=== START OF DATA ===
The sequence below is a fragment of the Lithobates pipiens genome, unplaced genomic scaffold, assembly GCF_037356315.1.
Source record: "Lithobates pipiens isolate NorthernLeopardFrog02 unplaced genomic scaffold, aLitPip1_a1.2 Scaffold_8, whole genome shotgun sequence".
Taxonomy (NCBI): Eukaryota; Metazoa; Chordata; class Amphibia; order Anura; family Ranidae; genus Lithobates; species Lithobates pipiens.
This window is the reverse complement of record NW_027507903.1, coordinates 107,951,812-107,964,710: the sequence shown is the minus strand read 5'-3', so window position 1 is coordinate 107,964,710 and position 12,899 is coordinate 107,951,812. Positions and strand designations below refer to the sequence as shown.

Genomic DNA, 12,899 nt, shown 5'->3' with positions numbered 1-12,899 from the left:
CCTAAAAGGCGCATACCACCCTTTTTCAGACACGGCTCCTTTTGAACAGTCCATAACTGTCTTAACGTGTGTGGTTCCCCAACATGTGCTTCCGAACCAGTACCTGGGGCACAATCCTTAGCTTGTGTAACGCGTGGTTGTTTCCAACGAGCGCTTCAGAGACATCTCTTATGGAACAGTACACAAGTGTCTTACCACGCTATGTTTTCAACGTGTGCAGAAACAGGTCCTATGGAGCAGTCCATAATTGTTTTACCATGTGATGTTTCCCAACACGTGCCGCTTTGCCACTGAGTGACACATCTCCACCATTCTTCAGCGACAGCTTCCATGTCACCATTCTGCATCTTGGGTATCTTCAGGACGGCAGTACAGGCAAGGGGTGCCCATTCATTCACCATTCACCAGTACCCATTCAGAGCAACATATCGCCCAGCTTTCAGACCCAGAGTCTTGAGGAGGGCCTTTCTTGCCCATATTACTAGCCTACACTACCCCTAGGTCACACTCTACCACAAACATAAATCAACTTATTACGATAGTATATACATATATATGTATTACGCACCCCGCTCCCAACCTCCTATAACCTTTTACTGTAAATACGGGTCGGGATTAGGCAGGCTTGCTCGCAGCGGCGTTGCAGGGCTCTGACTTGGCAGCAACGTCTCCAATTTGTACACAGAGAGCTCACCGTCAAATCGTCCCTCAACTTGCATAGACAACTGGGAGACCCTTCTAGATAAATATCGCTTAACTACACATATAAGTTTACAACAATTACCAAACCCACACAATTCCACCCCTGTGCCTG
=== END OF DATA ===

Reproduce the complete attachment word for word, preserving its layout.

The sequence below is a fragment of the Lithobates pipiens genome, unplaced genomic scaffold, assembly GCF_037356315.1.
Source record: "Lithobates pipiens isolate NorthernLeopardFrog02 unplaced genomic scaffold, aLitPip1_a1.2 Scaffold_8, whole genome shotgun sequence".
Taxonomy (NCBI): Eukaryota; Metazoa; Chordata; class Amphibia; order Anura; family Ranidae; genus Lithobates; species Lithobates pipiens.
This window is the reverse complement of record NW_027507903.1, coordinates 107,951,812-107,964,710: the sequence shown is the minus strand read 5'-3', so window position 1 is coordinate 107,964,710 and position 12,899 is coordinate 107,951,812. Positions and strand designations below refer to the sequence as shown.

Genomic DNA, 12,899 nt, shown 5'->3' with positions numbered 1-12,899 from the left:
CCTAAAAGGCGCATACCACCCTTTTTCAGACACGGCTCCTTTTGAACAGTCCATAACTGTCTTAACGTGTGTGGTTCCCCAACATGTGCTTCCGAACCAGTACCTGGGGCACAATCCTTAGCTTGTGTAACGCGTGGTTGTTTCCAACGAGCGCTTCAGAGACATCTCTTATGGAACAGTACACAAGTGTCTTACCACGCTATGTTTTCAACGTGTGCAGAAACAGGTCCTATGGAGCAGTCCATAATTGTTTTACCATGTGATGTTTCCCAACACGTGCCGCTTTGCCACTGAGTGACACATCTCCACCATTCTTCAGCGACAGCTTCCATGTCACCATTCTGCATCTTGGGTATCTTCAGGACGGCAGTACAGGCAAGGGGTGCCCATTCATTCACCATTCACCAGTACCCATTCAGAGCAACATATCGCCCAGCTTTCAGACCCAGAGTCTTGAGGAGGGCCTTTCTTGCCCATATTACTAGCCTACACTACCCCTAGGTCACACTCTACCACAAACATAAATCAACTTATTACGATAGTATATACATATATATGTATTACGCACCCCGCTCCCAACCTCCTATAACCTTTTACTGTAAATACGGGTCGGGATTAGGCAGGCTTGCTCGCAGCGGCGTTGCAGGGCTCTGACTTGGCAGCAACGTCTCCAATTTGTACACAGAGAGCTCACCGTCAAATCGTCCCTCAACTTGCATAGACAACTGGGAGACCCTTCTAGATAAATATCGCTTAACTACACATATAAGTTTACAACAATTACCAAACCCACACAATTCCACCCCTGTGCCTG